Choosing an investment adviser is a decision that shouldn't be taken lightly.
Spending time in the interview process will help mitigate potential problems down the road as your expectations meet the reality of market fluctuations. Here are some key questions to ask to help you determine how your financial adviser really stacks up during volatile times.
1. How have my investments performed?
Ask your financial adviser to measure your portfolio's performance against an index that mirror's your asset allocation not just over the last month but over the last few months and years to help determine the value they are adding. If your investments are doing much worse or better than those benchmarks ask for an explanation and make sure it makes sense.
2. Do my investments match my time frames and goals?
Make sure that both you and your advisor have agreed on the type of risks that you'll be taking with your portfolio and have some idea of the degree of volatility that your asset allocation represents. The "Risk & Reward - Asset Allocation" fact sheet available on my web site is a good guide to begin with to help understand the ups and downs that are associated with any one mix of stocks and bonds. Time frames and goals should be set though a process that determines what your goals are (such as providing retirement income or building sufficient funds for retirement) and determining what type of returns are needed to get you to that goal.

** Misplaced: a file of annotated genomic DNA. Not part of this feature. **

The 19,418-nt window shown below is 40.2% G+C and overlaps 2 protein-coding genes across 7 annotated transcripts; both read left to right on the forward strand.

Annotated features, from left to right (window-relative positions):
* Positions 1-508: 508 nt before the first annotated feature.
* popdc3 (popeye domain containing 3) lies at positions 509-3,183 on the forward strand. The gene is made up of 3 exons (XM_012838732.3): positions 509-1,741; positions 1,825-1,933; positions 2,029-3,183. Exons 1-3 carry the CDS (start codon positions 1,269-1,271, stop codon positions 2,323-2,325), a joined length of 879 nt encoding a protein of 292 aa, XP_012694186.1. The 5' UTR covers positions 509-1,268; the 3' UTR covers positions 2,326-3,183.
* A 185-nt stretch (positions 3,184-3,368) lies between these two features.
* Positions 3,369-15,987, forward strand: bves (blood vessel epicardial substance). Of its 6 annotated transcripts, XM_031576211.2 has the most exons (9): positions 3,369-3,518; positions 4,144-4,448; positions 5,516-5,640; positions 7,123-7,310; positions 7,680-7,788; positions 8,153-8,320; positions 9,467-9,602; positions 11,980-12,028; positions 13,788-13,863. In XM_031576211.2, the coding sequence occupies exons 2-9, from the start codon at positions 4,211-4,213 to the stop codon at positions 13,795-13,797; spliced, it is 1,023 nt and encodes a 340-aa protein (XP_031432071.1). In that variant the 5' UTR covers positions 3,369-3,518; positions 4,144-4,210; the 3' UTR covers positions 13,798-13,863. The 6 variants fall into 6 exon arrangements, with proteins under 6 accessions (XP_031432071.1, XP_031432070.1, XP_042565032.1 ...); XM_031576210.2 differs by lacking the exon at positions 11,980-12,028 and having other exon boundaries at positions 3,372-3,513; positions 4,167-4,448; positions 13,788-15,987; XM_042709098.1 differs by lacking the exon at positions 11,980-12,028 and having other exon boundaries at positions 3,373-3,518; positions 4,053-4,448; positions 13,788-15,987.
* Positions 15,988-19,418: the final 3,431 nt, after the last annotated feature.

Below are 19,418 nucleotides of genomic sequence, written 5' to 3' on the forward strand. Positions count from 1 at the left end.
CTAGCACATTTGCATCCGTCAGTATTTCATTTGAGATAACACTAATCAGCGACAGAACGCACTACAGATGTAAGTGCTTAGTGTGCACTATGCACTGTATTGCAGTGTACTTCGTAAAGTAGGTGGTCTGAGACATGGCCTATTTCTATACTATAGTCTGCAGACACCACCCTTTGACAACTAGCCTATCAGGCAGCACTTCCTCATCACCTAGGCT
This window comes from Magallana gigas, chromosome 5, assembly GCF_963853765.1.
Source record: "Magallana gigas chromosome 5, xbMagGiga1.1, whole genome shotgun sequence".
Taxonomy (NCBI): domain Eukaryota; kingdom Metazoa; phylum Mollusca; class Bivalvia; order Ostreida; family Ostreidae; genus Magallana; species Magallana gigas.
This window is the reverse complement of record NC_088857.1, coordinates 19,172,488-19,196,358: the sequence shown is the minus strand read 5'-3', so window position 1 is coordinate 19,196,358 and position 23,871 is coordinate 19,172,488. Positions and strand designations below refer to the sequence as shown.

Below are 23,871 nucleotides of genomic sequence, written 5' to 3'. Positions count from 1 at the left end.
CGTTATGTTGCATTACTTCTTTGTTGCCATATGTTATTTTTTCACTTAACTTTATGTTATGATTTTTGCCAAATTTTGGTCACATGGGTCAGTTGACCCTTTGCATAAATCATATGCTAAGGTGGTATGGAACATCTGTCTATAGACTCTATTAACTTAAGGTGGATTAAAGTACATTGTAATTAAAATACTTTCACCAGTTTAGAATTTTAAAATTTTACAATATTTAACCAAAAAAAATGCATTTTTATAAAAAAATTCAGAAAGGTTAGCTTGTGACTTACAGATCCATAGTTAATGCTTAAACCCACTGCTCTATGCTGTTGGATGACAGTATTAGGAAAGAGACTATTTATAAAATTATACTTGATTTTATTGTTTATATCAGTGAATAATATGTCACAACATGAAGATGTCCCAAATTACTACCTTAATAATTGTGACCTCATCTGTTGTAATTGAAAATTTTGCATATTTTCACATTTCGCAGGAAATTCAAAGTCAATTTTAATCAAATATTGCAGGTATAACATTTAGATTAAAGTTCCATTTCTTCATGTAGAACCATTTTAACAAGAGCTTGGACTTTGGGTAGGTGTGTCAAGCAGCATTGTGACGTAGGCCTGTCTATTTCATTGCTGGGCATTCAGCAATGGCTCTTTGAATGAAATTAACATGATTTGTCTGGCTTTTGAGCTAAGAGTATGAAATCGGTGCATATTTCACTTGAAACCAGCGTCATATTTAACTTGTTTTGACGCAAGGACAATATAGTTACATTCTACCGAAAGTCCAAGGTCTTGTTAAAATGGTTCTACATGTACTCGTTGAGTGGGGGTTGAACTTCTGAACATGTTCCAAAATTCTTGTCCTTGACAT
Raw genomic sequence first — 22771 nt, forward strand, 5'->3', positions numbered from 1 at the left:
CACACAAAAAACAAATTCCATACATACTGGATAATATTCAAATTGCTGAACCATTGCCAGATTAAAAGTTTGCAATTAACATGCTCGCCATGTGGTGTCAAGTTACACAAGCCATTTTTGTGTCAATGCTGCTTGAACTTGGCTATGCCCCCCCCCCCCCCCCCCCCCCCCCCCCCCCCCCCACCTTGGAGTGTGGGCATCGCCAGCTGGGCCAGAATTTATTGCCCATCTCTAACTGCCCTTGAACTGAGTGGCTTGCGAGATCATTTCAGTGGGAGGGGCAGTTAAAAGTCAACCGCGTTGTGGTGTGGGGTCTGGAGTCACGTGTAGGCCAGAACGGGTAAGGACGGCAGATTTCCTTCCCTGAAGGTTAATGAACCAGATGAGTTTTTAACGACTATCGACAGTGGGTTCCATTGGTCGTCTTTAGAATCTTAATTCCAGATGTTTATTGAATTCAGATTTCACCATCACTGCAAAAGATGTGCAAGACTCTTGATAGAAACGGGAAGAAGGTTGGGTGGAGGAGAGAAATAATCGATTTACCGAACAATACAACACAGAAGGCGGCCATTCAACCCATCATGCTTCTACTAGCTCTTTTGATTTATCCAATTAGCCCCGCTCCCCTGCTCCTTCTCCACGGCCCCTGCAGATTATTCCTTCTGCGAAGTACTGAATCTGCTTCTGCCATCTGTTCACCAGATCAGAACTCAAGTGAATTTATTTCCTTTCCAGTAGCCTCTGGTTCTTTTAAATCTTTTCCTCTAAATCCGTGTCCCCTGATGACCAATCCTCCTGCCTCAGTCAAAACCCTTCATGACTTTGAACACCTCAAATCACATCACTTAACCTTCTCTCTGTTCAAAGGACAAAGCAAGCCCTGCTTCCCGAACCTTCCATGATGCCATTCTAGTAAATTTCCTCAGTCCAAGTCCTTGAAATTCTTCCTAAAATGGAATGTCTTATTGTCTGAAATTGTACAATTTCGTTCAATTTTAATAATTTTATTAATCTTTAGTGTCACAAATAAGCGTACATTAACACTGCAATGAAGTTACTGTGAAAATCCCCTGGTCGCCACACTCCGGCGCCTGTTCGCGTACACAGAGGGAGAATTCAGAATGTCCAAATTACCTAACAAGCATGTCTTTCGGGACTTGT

3. What investment philosophy does your financial adviser follow?
Strategic asset allocation? Tactical allocation? "Core" and "satellite" portfolio management? Do you expect "absolute returns" while your adviser is managing for "relative returns"? Make sure you and your adviser are on the same page so that when market volatility impacts your portfolio you know what your adviser's response will be during the moments of crisis. Another resource within my website is Ben Graham's "Investment Rules to Live By" a fact sheet on the rules by which many portfolios’ should be managed.
4. How do you plan to measure my performance and communicate with me?
Market declines create the opportunity for you to measure not only just how well your financial adviser handles your investments, but how well your particular asset allocation reflects your tolerance for risk. Checking your progress against the goals initially agreed upon can help you decide whether or not different actions should be taken to reach your goal. Quarterly, bi-yearly, or annual meetings to chart the progress towards your goal should be planned in advance. After all, helping clients through difficult market conditions without upsetting the long-term plans and goals agreed upon is one of the best reasons to have an advisor in the first place.